The UP police theory on why it killed Vikas Dubey doesn’t stand to reason. The politico-criminal nexus will never be exposed
UP gangster Vikas Dubey may not have anyone mourning his death in a stage-managed accident cum encounter, responsible as he was for many killings, the last being of eight policemen. But does this sit easy on the conscience of the police, which has put out the most outrageous and improbable theory of his attempt to escape, one that triggered it to open fire? Is it not its job to deliver the culprit for courts to decide? Does it not indicate that the political patrons of Dubey and their protector policemen had too much to lose had the don spilled details of the unholy politician-criminal nexus that has entrenched itself in the State in a mutually self-serving manner? Does this not damage Chief Minister Yogi Adityanath’s image of a no-nonsense leader with zero tolerance for corruption and mafia, for good, considering he was personally supervising Dubey’s case? Or is it that his individual will stands no chance in front of systemic imperatives, which his party, too, has endorsed? Dubey himself was sensing that he would be eliminated, what with the police announcing a bounty on his head and five of his aides killed in orchestrated scenarios. So he surrendered, to negotiate a longish jail term for the right to live. But his protectors and creators were scared that with all the media attention on his arrest, he could have just spilled the beans or leaked prized information. So they got rid of him. This haste is troublesome for the simple reason that had the police followed processes and built a solid case on his killing of their colleagues in Kanpur, they could have anyway got the death sentence for him. Even assuming that some among the forces had tipped Dubey about an impending raid, which he used as a trap to ambush the cops, the UP police could have used his past crimes to justify the severest penalty. Why did it feel so disadvantaged and compromised as to ignore the provisions of the law and shoot to kill? Unless the men in uniform were told to play executioner. The sad part is that the focus has now shifted from Dubey, the criminal, to Dubey, the victim of police excesses. And nobody is even discussing the heinous nature of his crimes. This, too, is then an equal travesty of justice.
According to the UP police, while Dubey was being transported back to the State, one of the cars in the convoy overturned. Taking advantage of the situation, he allegedly attempted to snatch a weapon and flee the scene, following which the police opened fire and shot him. If the narrative sounds familiar, that is because it is. Most of Dubey’s aides died in such “encounters” after “attacking” the police and trying to “escape.” It matters little why the policemen “conveniently” forgot to secure their weapons as per rules, did not handcuff Dubey or how he managed to escape from an upturned car with all doors shut. The police theorists also forgot to factor how a car that skids on a smooth tarmac doesn’t leave tyre marks. In the end, many questions will be left hanging like aerosols that disintegrate beyond a certain point in time. Who were the political leaders who promoted the mobster’s criminal empire and his clout? Which all policemen in the force are in cahoots with criminals? The fact that deputy SP Devendra Mishra, who was among the eight policemen killed, had warned his seniors of Dubey’s hold over the justice system but was ignored speaks a lot about the don’s clout. Which netas are involved with criminals in the State? Dubey, who has been patronised by the ruling BJP and Bahujan Samaj Party (BSP) at various times, had of late tried to curry favour back with the BJP. Apart from intensifying caste wars for votebank consolidation, he was also a quick facilitator of land and business deals that political parties, their sponsors and bureaucrats found attractive. So, who is the UP Government trying to protect? India is a democracy after all and even criminals with such intimidating rap sheets like Dubey’s have a right to justice, representation and being heard in a court of law. Besides the Supreme Court has declared encounter killings as unlawful. But it is very obvious that the Adityanath administration and senior Ministers have given their tacit approval to this “encounter culture” which abounds in the State as does police impunity. And with the killing of Dubey, one wonders if Adityanath is indeed serious about flushing out criminals and cleaning up the police at the same time. If we do not break the politico-police-criminal axis, cleansing is not possible. In a society governed by the rule of law, the death of a policeman cannot be avenged by encounters of criminals. Considering the scale of Dubey’s crimes and the involvement of Government officials and politicians, the State Government should have entrusted the probe to an independent and impartial agency immediately after the arrest of the don and his henchmen. But it seems the Government, too, is trying to protect someone, somewhere and has given the police a carte blanche. Will we ever know?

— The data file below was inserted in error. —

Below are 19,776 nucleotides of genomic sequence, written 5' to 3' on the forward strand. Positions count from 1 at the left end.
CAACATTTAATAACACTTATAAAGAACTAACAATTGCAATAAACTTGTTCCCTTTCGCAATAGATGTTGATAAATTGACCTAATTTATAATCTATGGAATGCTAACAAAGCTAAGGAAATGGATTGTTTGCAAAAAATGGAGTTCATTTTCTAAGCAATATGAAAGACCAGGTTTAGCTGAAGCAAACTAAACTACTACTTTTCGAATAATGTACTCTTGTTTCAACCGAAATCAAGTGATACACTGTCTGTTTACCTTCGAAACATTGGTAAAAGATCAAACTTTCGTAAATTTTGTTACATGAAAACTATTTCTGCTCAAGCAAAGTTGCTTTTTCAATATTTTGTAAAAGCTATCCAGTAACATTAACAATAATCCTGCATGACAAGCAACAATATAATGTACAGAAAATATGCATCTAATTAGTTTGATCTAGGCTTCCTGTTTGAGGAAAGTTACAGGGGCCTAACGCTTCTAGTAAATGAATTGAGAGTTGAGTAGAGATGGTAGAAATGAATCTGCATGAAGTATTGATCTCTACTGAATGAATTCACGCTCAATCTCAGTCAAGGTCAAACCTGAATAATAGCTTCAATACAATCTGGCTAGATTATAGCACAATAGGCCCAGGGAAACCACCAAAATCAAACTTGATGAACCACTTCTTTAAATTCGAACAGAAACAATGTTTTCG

Saturday, 11 July 2020 | Pioneer
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